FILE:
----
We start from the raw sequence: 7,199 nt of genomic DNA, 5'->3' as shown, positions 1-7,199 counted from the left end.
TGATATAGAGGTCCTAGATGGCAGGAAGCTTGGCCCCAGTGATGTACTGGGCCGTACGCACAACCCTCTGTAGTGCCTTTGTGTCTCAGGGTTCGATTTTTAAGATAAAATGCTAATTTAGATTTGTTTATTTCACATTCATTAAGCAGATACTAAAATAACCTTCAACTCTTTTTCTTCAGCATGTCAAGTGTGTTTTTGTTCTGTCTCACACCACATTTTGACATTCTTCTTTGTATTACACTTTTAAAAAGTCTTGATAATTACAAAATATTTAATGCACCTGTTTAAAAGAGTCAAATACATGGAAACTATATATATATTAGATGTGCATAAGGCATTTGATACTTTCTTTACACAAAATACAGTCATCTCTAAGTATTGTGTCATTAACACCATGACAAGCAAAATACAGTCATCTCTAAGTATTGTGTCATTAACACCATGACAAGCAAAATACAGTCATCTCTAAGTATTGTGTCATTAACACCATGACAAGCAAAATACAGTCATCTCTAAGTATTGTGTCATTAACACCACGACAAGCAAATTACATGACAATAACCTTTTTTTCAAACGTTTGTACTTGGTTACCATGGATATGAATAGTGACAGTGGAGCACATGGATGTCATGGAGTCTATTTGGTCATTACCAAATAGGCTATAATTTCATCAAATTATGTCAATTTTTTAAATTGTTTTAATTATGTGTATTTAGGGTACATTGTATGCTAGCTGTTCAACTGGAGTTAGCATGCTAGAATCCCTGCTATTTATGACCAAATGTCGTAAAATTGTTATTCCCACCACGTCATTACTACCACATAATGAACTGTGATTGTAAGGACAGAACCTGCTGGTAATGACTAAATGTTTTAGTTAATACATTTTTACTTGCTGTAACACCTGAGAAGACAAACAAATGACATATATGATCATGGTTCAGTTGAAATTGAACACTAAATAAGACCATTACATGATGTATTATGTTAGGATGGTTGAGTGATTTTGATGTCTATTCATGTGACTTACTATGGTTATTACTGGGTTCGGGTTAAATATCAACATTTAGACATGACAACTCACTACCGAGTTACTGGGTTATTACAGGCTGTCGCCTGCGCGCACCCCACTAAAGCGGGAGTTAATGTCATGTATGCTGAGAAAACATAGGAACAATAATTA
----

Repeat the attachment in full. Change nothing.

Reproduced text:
We start from the raw sequence: 7,199 nt of genomic DNA, 5'->3' as shown, positions 1-7,199 counted from the left end.
TGATATAGAGGTCCTAGATGGCAGGAAGCTTGGCCCCAGTGATGTACTGGGCCGTACGCACAACCCTCTGTAGTGCCTTTGTGTCTCAGGGTTCGATTTTTAAGATAAAATGCTAATTTAGATTTGTTTATTTCACATTCATTAAGCAGATACTAAAATAACCTTCAACTCTTTTTCTTCAGCATGTCAAGTGTGTTTTTGTTCTGTCTCACACCACATTTTGACATTCTTCTTTGTATTACACTTTTAAAAAGTCTTGATAATTACAAAATATTTAATGCACCTGTTTAAAAGAGTCAAATACATGGAAACTATATATATATTAGATGTGCATAAGGCATTTGATACTTTCTTTACACAAAATACAGTCATCTCTAAGTATTGTGTCATTAACACCATGACAAGCAAAATACAGTCATCTCTAAGTATTGTGTCATTAACACCATGACAAGCAAAATACAGTCATCTCTAAGTATTGTGTCATTAACACCATGACAAGCAAAATACAGTCATCTCTAAGTATTGTGTCATTAACACCACGACAAGCAAATTACATGACAATAACCTTTTTTTCAAACGTTTGTACTTGGTTACCATGGATATGAATAGTGACAGTGGAGCACATGGATGTCATGGAGTCTATTTGGTCATTACCAAATAGGCTATAATTTCATCAAATTATGTCAATTTTTTAAATTGTTTTAATTATGTGTATTTAGGGTACATTGTATGCTAGCTGTTCAACTGGAGTTAGCATGCTAGAATCCCTGCTATTTATGACCAAATGTCGTAAAATTGTTATTCCCACCACGTCATTACTACCACATAATGAACTGTGATTGTAAGGACAGAACCTGCTGGTAATGACTAAATGTTTTAGTTAATACATTTTTACTTGCTGTAACACCTGAGAAGACAAACAAATGACATATATGATCATGGTTCAGTTGAAATTGAACACTAAATAAGACCATTACATGATGTATTATGTTAGGATGGTTGAGTGATTTTGATGTCTATTCATGTGACTTACTATGGTTATTACTGGGTTCGGGTTAAATATCAACATTTAGACATGACAACTCACTACCGAGTTACTGGGTTATTACAGGCTGTCGCCTGCGCGCACCCCACTAAAGCGGGAGTTAATGTCATGTATGCTGAGAAAACATAGGAACAATAATTA